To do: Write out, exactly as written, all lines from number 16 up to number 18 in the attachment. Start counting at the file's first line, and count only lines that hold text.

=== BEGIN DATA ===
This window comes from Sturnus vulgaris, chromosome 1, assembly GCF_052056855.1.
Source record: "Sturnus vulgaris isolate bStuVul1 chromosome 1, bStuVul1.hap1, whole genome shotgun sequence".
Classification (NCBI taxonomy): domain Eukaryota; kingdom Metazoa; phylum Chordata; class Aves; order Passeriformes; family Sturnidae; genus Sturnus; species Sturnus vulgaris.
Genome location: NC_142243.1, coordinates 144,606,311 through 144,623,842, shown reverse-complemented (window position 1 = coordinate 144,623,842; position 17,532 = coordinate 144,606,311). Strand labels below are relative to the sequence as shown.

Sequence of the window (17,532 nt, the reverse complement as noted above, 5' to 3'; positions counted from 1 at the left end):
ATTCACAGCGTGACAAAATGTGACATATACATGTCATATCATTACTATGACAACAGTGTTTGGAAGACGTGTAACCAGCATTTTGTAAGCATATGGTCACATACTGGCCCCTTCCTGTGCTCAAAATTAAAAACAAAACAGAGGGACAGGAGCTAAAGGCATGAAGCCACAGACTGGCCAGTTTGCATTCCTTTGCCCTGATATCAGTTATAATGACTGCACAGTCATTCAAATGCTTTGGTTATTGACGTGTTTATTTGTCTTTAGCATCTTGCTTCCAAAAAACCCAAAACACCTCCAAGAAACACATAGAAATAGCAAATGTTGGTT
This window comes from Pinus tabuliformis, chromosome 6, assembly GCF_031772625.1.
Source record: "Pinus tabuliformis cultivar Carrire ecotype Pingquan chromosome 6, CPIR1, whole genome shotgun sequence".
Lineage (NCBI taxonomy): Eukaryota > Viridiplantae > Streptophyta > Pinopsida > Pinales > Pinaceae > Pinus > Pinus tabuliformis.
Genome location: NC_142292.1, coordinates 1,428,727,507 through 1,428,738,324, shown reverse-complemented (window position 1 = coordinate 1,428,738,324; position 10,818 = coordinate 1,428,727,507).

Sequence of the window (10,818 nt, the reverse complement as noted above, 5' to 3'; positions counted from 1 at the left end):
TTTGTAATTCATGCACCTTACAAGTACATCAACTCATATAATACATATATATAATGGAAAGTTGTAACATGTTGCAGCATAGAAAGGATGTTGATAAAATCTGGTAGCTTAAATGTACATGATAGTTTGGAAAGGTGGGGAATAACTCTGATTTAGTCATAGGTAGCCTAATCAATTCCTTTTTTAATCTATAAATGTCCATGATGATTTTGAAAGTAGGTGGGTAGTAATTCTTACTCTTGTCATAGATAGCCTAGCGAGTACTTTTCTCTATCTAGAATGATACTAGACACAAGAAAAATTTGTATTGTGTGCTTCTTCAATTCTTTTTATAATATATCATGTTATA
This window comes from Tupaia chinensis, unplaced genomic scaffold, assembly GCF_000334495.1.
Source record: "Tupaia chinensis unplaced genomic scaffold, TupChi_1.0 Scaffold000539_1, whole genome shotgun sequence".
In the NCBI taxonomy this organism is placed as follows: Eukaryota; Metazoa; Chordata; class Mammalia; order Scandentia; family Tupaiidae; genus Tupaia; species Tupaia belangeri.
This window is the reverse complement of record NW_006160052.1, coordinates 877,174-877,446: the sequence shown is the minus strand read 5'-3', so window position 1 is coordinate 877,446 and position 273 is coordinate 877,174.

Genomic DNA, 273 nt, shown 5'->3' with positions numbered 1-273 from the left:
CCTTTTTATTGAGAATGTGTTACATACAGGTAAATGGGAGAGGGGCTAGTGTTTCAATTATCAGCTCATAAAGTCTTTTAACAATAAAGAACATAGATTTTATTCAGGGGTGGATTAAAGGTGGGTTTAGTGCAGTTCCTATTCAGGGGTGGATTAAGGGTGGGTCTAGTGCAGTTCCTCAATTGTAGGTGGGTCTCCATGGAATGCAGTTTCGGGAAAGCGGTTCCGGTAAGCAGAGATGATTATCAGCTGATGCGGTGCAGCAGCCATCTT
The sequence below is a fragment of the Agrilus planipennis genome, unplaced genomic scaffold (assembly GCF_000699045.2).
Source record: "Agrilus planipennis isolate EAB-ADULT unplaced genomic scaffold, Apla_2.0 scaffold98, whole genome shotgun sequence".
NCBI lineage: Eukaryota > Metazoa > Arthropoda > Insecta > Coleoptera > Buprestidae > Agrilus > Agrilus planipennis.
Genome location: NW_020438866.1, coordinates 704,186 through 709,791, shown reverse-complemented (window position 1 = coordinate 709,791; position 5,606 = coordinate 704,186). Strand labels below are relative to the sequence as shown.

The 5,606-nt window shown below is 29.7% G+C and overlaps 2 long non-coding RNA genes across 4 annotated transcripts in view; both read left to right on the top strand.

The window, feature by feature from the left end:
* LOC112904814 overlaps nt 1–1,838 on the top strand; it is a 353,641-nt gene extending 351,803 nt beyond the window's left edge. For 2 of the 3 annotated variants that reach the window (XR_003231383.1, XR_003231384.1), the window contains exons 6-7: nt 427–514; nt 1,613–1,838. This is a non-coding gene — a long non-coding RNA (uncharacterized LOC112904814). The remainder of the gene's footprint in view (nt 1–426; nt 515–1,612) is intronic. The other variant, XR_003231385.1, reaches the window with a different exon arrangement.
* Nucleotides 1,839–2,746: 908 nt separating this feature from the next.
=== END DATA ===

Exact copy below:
This window is the reverse complement of record NW_006160052.1, coordinates 877,174-877,446: the sequence shown is the minus strand read 5'-3', so window position 1 is coordinate 877,446 and position 273 is coordinate 877,174.

Genomic DNA, 273 nt, shown 5'->3' with positions numbered 1-273 from the left:
CCTTTTTATTGAGAATGTGTTACATACAGGTAAATGGGAGAGGGGCTAGTGTTTCAATTATCAGCTCATAAAGTCTTTTAACAATAAAGAACATAGATTTTATTCAGGGGTGGATTAAAGGTGGGTTTAGTGCAGTTCCTATTCAGGGGTGGATTAAGGGTGGGTCTAGTGCAGTTCCTCAATTGTAGGTGGGTCTCCATGGAATGCAGTTTCGGGAAAGCGGTTCCGGTAAGCAGAGATGATTATCAGCTGATGCGGTGCAGCAGCCATCTT